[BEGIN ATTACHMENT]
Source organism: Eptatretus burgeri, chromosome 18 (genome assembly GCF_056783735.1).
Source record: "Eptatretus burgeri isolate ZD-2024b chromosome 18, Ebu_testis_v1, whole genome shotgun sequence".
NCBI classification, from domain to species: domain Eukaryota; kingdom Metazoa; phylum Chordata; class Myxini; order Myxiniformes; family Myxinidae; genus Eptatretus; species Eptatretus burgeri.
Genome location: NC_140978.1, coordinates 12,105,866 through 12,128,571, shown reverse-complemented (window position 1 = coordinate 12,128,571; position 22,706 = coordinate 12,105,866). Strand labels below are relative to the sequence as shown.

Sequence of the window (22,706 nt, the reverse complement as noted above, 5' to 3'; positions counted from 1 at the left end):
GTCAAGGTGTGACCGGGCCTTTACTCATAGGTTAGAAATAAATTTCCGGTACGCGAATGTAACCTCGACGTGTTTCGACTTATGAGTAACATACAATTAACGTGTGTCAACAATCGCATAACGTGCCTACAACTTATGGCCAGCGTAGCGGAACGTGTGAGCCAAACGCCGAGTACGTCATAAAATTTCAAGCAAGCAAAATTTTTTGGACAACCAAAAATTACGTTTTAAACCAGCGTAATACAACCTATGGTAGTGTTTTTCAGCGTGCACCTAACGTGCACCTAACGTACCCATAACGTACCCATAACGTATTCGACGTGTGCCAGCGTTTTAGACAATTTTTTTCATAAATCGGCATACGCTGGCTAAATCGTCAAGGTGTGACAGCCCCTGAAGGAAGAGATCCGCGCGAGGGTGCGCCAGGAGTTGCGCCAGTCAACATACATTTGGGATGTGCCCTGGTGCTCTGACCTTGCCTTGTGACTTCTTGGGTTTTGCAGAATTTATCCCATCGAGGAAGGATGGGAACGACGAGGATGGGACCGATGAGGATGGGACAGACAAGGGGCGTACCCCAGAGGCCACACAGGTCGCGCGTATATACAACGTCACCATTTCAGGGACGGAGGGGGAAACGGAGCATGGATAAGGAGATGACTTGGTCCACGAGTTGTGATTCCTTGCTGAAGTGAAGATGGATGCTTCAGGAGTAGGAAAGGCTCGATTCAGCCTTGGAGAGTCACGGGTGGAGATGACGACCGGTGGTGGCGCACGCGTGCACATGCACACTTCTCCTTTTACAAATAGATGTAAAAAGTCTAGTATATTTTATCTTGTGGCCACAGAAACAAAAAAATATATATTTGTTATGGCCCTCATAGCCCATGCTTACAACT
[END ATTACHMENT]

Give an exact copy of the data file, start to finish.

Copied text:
Source organism: Eptatretus burgeri, chromosome 18 (genome assembly GCF_056783735.1).
Source record: "Eptatretus burgeri isolate ZD-2024b chromosome 18, Ebu_testis_v1, whole genome shotgun sequence".
NCBI classification, from domain to species: domain Eukaryota; kingdom Metazoa; phylum Chordata; class Myxini; order Myxiniformes; family Myxinidae; genus Eptatretus; species Eptatretus burgeri.
Genome location: NC_140978.1, coordinates 12,105,866 through 12,128,571, shown reverse-complemented (window position 1 = coordinate 12,128,571; position 22,706 = coordinate 12,105,866). Strand labels below are relative to the sequence as shown.

Sequence of the window (22,706 nt, the reverse complement as noted above, 5' to 3'; positions counted from 1 at the left end):
GTCAAGGTGTGACCGGGCCTTTACTCATAGGTTAGAAATAAATTTCCGGTACGCGAATGTAACCTCGACGTGTTTCGACTTATGAGTAACATACAATTAACGTGTGTCAACAATCGCATAACGTGCCTACAACTTATGGCCAGCGTAGCGGAACGTGTGAGCCAAACGCCGAGTACGTCATAAAATTTCAAGCAAGCAAAATTTTTTGGACAACCAAAAATTACGTTTTAAACCAGCGTAATACAACCTATGGTAGTGTTTTTCAGCGTGCACCTAACGTGCACCTAACGTACCCATAACGTACCCATAACGTATTCGACGTGTGCCAGCGTTTTAGACAATTTTTTTCATAAATCGGCATACGCTGGCTAAATCGTCAAGGTGTGACAGCCCCTGAAGGAAGAGATCCGCGCGAGGGTGCGCCAGGAGTTGCGCCAGTCAACATACATTTGGGATGTGCCCTGGTGCTCTGACCTTGCCTTGTGACTTCTTGGGTTTTGCAGAATTTATCCCATCGAGGAAGGATGGGAACGACGAGGATGGGACCGATGAGGATGGGACAGACAAGGGGCGTACCCCAGAGGCCACACAGGTCGCGCGTATATACAACGTCACCATTTCAGGGACGGAGGGGGAAACGGAGCATGGATAAGGAGATGACTTGGTCCACGAGTTGTGATTCCTTGCTGAAGTGAAGATGGATGCTTCAGGAGTAGGAAAGGCTCGATTCAGCCTTGGAGAGTCACGGGTGGAGATGACGACCGGTGGTGGCGCACGCGTGCACATGCACACTTCTCCTTTTACAAATAGATGTAAAAAGTCTAGTATATTTTATCTTGTGGCCACAGAAACAAAAAAATATATATTTGTTATGGCCCTCATAGCCCATGCTTACAACT